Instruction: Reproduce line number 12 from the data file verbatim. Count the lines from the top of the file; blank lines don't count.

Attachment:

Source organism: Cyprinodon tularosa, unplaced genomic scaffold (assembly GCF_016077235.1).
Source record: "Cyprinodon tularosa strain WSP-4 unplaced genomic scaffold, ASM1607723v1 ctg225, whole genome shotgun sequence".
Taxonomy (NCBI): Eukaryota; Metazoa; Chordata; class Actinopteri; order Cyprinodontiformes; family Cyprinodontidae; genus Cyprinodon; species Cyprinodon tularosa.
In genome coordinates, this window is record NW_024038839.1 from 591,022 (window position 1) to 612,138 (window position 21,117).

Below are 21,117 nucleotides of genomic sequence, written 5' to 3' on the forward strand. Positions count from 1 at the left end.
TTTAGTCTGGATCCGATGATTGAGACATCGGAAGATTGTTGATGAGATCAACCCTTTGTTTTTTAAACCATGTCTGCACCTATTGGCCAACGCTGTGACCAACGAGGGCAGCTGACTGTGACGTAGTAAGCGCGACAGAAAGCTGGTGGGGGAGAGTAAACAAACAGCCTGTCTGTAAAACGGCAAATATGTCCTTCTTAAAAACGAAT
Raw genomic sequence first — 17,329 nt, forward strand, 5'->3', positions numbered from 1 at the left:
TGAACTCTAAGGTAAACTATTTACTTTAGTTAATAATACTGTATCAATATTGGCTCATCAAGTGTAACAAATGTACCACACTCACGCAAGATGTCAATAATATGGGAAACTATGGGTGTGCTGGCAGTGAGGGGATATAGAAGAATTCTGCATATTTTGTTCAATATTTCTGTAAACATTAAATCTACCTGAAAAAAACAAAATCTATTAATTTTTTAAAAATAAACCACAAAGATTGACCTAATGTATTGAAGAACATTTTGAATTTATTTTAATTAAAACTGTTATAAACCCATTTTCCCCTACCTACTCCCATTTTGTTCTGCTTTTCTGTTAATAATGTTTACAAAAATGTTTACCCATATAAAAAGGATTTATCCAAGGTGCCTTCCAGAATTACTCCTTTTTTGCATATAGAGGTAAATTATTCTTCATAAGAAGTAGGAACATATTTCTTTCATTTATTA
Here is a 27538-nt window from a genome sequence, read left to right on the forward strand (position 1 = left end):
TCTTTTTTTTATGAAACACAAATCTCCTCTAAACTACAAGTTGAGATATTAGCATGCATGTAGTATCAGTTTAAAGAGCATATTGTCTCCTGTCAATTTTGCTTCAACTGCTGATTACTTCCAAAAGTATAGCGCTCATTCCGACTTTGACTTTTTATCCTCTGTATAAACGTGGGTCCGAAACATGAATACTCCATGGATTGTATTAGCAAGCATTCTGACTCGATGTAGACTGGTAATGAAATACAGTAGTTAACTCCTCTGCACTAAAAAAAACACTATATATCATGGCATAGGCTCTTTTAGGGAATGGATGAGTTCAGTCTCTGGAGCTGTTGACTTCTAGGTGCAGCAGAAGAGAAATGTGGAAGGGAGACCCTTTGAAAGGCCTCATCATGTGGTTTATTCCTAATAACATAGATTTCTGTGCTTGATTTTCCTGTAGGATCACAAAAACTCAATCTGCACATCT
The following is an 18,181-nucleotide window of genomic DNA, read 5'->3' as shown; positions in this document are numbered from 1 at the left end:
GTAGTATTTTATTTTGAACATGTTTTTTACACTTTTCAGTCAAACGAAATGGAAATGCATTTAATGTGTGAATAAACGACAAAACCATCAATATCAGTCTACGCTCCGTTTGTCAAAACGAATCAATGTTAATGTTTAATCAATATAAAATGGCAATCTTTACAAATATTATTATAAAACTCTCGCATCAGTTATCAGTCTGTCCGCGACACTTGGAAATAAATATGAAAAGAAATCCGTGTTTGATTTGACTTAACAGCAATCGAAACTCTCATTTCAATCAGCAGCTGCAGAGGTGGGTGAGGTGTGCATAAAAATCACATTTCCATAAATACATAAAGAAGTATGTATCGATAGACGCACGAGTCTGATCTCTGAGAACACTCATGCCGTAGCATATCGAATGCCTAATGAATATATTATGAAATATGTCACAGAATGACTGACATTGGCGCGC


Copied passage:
GTAGTATTTTATTTTGAACATGTTTTTTACACTTTTCAGTCAAACGAAATGGAAATGCATTTAATGTGTGAATAAACGACAAAACCATCAATATCAGTCTACGCTCCGTTTGTCAAAACGAATCAATGTTAATGTTTAATCAATATAAAATGGCAATCTTTACAAATATTATTATAAAACTCTCGCATCAGTTATCAGTCTGTCCGCGACACTTGGAAATAAATATGAAAAGAAATCCGTGTTTGATTTGACTTAACAGCAATCGAAACTCTCATTTCAATCAGCAGCTGCAGAGGTGGGTGAGGTGTGCATAAAAATCACATTTCCATAAATACATAAAGAAGTATGTATCGATAGACGCACGAGTCTGATCTCTGAGAACACTCATGCCGTAGCATATCGAATGCCTAATGAATATATTATGAAATATGTCACAGAATGACTGACATTGGCGCGC